They say it takes a village to raise a child. This is even more true in a military community. In the last eleven years since I became a military spouse and mother my friends literally became the village who have helped shape my children into who they are. Having a community around you is important because your family can't always be around. The farthest I have lived from my family has been almost 2300 miles and the closest I have lived is 800 miles. I remember crying the whole day I moved from Montana to my husband's duty station in North Carolina when we first married. I had never lived farther than a few hours away from my mom and family. When I first became a mother I was fortunate to live back in my hometown for the first year of my first child's life. My husband was deployed overseas and I chose to move back home to be around family for the duration of the deployment. My child was born into a room full of so many family members and friends that the doctor and nurses could barely squeeze in. My little family was extremely loved and blessed. My child got to experience what I was able to experience growing up. He saw his grandparents almost every waking moment. Family friends doted on him. We had such a busy social life with get togethers, celebrations, and adventures with the ones we loved. When the deployment was over my son and I returned back to my husband's duty station. We moved into a small four plex on post. I desperately yearned to make friends. I would watch all the moms on the street push their babies in strollers. They would laugh and chat as they strolled by. Every day I would sit in my house and wish I had friends. I was very lonely there. I didn't know how I would make friends. I stayed home with my baby. I didn't go anywhere but the grocery store. While it was lonely we only lived there a few months when orders came to move to a new duty station in Washington state. In our new home I was determined to make friends. It isn't always easy to meet people when you are constantly moving and having to make where ever you are “home”. One way I found was joining meet up groups online, military family readiness groups, and just really putting myself out there. Being active. Saying hello. I joined a church and a women's bible study. I made it a point to get out more. I made conversation with others while out. I went to meet up groups for stay at home mothers. My first friend I met in there in Washington was at the hotel we were staying at while we were house hunting. We met on the playground while pushing our babies on the swings. In addition to her we met many wonderful people who became our surrogate family. Over time these friends became our adopted family. They were there right along side our parents for deployment homecomings and birthdays. They also were there when we needed a helping hand, a reassuring word, hugs, and trips to the emergency room. These “aunts, uncles, and cousins” still remain in our lives. The bonds we created could not be severed by the miles when one of us had to move. The community we created shaped all of our lives. My second son was born in the same hospital his brother was born at. By the time he was born we were about to move across country because you guessed it, orders came again. We settled into a new home when he was three weeks old. I don't always meet my friends immediately. I found the ones worthy of my heart and friendship sometimes took time to enter my life. When I found my tribe....my village I just knew. A few months after we settled in we met those people. We formed friendships and our boys met new aunts, uncles, and cousins. Their family traditions would join ours to create new traditions and memories. My children loved their non traditional family we created with our friends. We have so many photographs of our us having family gatherings with our friends. We have had some amazing “Friends giving” meals. We had family dinners, outings, and celebrating milestones and birthdays together. By the time we felt so close like a family our orders came to move once again. I don't dislike moving usually. I love the adventure and change. I love meeting new people and exploring new places. Though each time it is harder and harder to go. The people who become our family get harder to leave. In this life we rarely say “goodbye” but rather “see you later”. We know deep down it's a small world and even smaller military world. We pray we can see one another again soon. By the time my daughter was born I had been in Texas for almost three years. Prior to her birth and heading into another deployment that was looming close after her due date I was getting scared. I had my two sons with my mom, in-laws, and family right there. I had never had a baby away from them. That combined with the scheduled deployment my heart was heavy. I had a dream one night that I was in a room. In that room there was a book opened. I looked at the page and all I could see was this sentence: This is the family I gave to you. I took it as a sign that my family I created in Texas would be there with me. I would not be alone. I had met so many people who were amazing. I had never felt so settled and at home than I did there. My husband deployed twice while we were there and during those times is when my friends and I really leaned on each other and grew closer. Then just like that the orders came again. I could not imagine leaving my family, my community, my village once again. This is the move out of all the other moves that I struggled with the most. I think it is harder on the heart learning to leave them then how it felt waiting to meet them. I literally could feel my heart break into pieces the moment as I watched my adopted hometown disappear in my rear view mirror. I was leaving my adopted family behind. I still tell everyone that I miss all the pieces of my heart I left in Texas. So it is very important that you whether a military family or not to create a family where ever you are. A community of others who in addition to your own extended family to experience life with your children. A village to help inspire them, celebrate them, and teach them. We as humans are not meant to be alone. We are not meant to be isolated to ourselves. We are meant to grow, learn, and experience life together. I have been so blessed to have the family God gave me. My family is just a little spread out now.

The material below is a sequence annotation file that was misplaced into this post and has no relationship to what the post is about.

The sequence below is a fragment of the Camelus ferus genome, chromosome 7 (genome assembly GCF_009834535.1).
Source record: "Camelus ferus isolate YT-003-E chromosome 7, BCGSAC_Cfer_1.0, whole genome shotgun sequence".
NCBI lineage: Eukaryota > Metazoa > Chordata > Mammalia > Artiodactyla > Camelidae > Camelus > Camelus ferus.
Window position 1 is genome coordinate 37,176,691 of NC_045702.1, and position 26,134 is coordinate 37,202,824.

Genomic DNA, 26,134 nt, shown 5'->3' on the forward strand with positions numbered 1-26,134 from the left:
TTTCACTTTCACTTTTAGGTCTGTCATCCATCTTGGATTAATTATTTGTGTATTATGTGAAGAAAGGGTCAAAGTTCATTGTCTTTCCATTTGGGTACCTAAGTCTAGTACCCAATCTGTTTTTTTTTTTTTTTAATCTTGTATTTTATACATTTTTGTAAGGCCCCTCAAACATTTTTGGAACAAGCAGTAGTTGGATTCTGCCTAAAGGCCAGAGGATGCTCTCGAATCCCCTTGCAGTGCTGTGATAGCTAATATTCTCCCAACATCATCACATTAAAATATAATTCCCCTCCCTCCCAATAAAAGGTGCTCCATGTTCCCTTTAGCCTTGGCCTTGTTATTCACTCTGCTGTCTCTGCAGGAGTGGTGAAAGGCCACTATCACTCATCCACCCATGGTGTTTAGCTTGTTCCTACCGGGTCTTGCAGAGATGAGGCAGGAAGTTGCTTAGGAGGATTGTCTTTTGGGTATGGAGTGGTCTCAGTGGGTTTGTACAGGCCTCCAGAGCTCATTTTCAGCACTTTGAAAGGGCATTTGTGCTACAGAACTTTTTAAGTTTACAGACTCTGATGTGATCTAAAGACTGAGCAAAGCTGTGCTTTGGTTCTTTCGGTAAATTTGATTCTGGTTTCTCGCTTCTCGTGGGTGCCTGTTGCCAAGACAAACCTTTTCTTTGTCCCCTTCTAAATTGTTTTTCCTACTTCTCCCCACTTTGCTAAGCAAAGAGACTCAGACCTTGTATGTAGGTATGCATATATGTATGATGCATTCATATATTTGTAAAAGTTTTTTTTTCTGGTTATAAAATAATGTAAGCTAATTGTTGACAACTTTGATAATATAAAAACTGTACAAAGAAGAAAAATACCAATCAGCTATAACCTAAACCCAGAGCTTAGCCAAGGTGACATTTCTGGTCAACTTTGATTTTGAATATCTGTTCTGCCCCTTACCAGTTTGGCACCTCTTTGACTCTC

Natasha has 18 years of experience working with birthing and postpartum mothers. She is well versed and rounded with experience in holistic wellness and integrative medicine. Natasha focus is to treat the body as whole instead of a symptom.